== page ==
Particle-size measurements were performed by dynamic light scattering, using a Malvern Panalytical (Malvern, UK) Zetaziser Nano ZS instrument. This equipment uses non-invasive back scattering. The Brownian movement of the nanoparticles in suspension induces fluctuations of the scattered intensity which are analyzed by a time-auto-correlation function allowing the obtention of a relaxation time related to the diffusion coefficient D of the nanoparticles. Finally, the hydrodynamic radius is calculated using the Stokes-Einstein equation, R = k b T / 6 π η D , where η is the solvent viscosity and kb is the Boltzmann constant. The samples were illuminated with a He-Ne laser (632.8 nm) and the scattered light was analyzed at a backscattering angle of 173°. For each sample, at least three measurements were done. The software of the equipment analyzes the autocorrelation function to obtain the intensity and, using the Mie theory, the volume size distributions. The temperature at the measuring chamber was adjusted to 25 °C. Equilibration time was 2 min and at least three measurements were done for each sample.
Attempts were done to apply Zeta potential to the evaluation of the stability of the prepared DNF. The measure of the Zeta potential, which is the electric potential on the surface of the NPs and is proportional to the amount of electrical charge attached to the NP surfaces, has been widely used to evaluate the stability of water-based nanofluids [30]. In the case of the oil-based samples studied in this work, Zeta potential measures were not conclusive, since the applied BF are based mainly on hydrocarbons, which are not sufficiently polar, and thus the nanoparticles did not attach enough electrical charge to their surfaces to create a measurable potential.
The possibility of applying the light transmission measurement to the evaluation of the stability was also rated. This technique, based on the fact that NP aggregates have a refractive index greater than that of the medium, was not finally applied because the materials used to prepare the DNF under study absorb in the UV-V what complicates the measurements.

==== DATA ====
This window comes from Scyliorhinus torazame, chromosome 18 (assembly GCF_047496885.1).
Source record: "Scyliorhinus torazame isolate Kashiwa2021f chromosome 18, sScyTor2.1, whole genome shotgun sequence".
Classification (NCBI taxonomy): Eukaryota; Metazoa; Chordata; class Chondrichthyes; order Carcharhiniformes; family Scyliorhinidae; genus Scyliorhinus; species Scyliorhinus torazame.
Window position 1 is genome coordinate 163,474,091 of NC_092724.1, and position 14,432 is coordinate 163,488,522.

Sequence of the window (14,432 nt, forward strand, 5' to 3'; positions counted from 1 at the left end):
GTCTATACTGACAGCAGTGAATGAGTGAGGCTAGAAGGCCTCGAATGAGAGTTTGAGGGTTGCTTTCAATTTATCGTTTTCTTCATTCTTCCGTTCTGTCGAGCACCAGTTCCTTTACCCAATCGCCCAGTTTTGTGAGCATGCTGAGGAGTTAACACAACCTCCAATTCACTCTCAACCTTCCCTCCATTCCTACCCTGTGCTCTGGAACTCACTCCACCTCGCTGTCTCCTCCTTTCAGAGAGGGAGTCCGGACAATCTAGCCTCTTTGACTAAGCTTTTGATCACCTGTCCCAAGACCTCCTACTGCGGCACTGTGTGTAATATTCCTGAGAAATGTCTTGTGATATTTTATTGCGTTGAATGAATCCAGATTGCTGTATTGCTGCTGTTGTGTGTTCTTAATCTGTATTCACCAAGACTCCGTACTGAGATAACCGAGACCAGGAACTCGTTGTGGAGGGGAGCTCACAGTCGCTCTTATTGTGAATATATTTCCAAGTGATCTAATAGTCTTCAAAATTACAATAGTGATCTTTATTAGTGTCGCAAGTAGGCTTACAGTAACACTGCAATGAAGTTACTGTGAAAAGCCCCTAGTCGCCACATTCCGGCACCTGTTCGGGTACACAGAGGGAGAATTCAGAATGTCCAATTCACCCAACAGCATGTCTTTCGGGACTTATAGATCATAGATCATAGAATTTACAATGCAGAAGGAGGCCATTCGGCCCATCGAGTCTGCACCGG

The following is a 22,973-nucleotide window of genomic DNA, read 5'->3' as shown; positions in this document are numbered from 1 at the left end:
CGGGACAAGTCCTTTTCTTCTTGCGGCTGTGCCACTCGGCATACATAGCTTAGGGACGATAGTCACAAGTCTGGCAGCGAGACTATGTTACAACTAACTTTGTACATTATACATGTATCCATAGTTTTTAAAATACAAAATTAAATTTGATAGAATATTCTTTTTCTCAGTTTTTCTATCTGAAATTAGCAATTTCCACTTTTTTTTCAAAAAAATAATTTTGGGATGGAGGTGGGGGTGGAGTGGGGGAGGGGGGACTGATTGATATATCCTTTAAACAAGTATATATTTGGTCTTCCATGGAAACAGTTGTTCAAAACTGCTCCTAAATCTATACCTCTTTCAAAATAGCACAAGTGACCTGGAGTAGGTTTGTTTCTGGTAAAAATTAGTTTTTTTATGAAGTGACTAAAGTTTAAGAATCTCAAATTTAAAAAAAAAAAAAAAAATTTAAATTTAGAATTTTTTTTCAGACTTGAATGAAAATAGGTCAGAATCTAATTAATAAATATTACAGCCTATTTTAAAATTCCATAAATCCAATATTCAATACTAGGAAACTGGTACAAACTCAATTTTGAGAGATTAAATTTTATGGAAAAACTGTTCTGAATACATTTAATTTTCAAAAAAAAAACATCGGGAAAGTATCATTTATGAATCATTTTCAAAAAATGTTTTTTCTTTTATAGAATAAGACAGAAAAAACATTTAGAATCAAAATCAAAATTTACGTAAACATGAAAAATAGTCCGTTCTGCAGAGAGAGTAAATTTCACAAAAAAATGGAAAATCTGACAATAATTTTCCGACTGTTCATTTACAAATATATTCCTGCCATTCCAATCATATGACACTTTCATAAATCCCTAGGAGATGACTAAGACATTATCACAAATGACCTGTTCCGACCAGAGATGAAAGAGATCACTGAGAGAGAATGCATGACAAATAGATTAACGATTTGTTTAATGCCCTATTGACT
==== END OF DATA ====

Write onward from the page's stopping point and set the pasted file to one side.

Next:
3. Results

3.1. Physical and Chemical Evaluation of the DNF

Physical and chemical tests were performed over fresh samples (i.e., not subjected to stability tests) of the mixtures MO + FF2 and NE + FF1, to determine how the addition of different concentrations of Fe3O4 NP affects the physical properties of oils. It must be pointed out that the physical-chemical evaluation of the liquids presented in in this work is not exhaustive and that more work is required to fully understand the behavior of the prepared DNF.
The density and the kinematic viscosity of the prepared DNF were measured finding that the variation of these variables with the increase of the NP concentration was negligible. That lack of change is justified by the very low amounts of NP that were added to the BF. The theoretical variation of the density and viscosity was estimated using the mixture rule and Einstein equation [45], obtaining that for the higher concentration of NP considered in this work (0.35 g/L), the expectable variation of the density would be around 0.01% and the variation of the viscosity would be around 0.1%, what is in agreement with the experimental measurements. Other authors have presented similar results in previous works [12].